Jacob Fearnley ready to take on Novak Djokovic at Wimbledon

Jacob Fearnley ready to take on Novak Djokovic at Wimbledon

By James Toney at Wimbledon

Jacob Fearnley hopes to complete a remarkable journey from Roger Federer's hitting partner to Novak Djokovic's conqueror.

But the 22-year-old Scot admits he is pinching himself after an improbable few weeks that has left his head in a spin and his rivals scratching theirs.

First he claimed his biggest tournament win at the LTA's Rothesay Open Nottingham and then he takes down Spain's Alejandro Moro Canas in his first ever Grand Slam match, converting his sixth match point chance for a straight sets 7-5 6-4 7-6 win.

Now he will face the seven-time champion Djokovic - likely on Centre Court - for a place in the third round.

Not bad for a player ranked 525th in the world at the start of last month, whose chances of playing at the All England Club this year looked unlikely a month ago.

"I'm feeling great and just to play on these courts was a great feeling and to get a win was really special," said Fearnley.

"It's a great prize to be playing Novak, I'd be lying if I said I wasn't watching the score of his match on Centre Court and perhaps it got in my head a little bit.

"It's going to be intimidating but to share the court with a player like that would be really special.

It's a bit of a crazy feeling right now, it's all totally unexpected but I've had a great month, winning the national college title, then Nottingham and now this. It's been some month."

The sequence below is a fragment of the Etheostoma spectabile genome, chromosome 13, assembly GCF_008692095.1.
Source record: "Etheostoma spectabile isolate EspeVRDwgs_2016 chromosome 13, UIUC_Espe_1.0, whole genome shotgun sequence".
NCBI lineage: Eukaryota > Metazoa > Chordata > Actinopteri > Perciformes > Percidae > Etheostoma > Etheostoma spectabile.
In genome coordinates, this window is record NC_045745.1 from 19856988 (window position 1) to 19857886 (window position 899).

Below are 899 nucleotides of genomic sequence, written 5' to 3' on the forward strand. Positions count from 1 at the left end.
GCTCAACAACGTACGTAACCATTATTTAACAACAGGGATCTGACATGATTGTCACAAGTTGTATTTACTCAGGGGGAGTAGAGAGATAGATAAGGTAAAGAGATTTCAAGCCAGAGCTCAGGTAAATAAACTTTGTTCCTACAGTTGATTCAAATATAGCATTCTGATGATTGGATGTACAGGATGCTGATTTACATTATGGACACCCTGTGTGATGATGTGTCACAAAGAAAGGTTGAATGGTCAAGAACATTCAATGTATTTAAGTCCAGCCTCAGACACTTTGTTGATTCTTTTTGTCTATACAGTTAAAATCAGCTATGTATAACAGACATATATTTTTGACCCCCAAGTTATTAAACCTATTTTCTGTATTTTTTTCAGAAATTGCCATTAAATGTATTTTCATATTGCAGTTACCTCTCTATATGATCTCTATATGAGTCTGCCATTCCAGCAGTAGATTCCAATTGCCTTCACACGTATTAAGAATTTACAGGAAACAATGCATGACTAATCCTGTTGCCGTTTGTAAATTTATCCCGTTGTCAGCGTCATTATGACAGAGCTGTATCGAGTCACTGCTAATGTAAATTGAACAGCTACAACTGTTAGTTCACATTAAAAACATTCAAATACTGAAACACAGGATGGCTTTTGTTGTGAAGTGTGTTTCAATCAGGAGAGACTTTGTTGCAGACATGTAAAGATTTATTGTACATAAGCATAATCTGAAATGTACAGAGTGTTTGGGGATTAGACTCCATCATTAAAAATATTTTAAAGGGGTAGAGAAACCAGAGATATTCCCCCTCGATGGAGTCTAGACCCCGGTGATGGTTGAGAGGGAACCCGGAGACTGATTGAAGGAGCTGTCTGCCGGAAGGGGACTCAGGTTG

A talented youngster, Fearnley was viewed as a player on the fast-track, beating Grand Slam champions Carlos Alcaraz and Jannik Sinner as a junior, while his previous All England Club experience was hitting balls with Federer as a teen.

His decision to focus on a US college career meant he dropped off the radar, until his run through qualifying and the main draw to win the Rothesay Open, earning his wildcard place in the first round.

Djokovic is famously fastidious with his preparation and he will now be combing YouTube for videos of the Scot's time at the Texas Christian University in Fort Worth, where he helped his team win the prestigious NCAA title.

"I've never seen him hit, I really don't know anything about him so I've got a couple of days to do my homework," he said.

"I'll have a proper look at his first round match and see what I can learn and what I'm up against. He is going to have the crowd with him and nothing to lose, you never like to play a British player at Wimbledon."

Knowledge of Novak is not an issue Fearnley has, so many of his matches at the All England Club are burned into the memory

"Not many people have the answer to beating Novak, I've watched so many videos of him and there are not many flaws in his game, I'm just going to try and enjoy it," he added.

Fearnley's story is just what British Tennis needs, his mother, Samantha, worked extra early morning shifts in the NHS to give him the coaching opportunities as he grew up. It's a story of hard work and perseverance, which on Tuesday paid spectacular dividends.

However, it was a scholarship in Texas that changed everything and gave Fearnley the space to grow under coach Devin Bowen, who also looked after the early career of fellow Brit Cameron Norrie.

"It took him all five years to mature, and he's still 22 years old," said Bowen.

"But he's definitely one of those players that if he had tried to go play at 18 or 19, you'd be throwing him to the wolves, and I think that’s the case with a lot of players.

"We had the time to rebuild his serve completely and it's probably his best shot right now."

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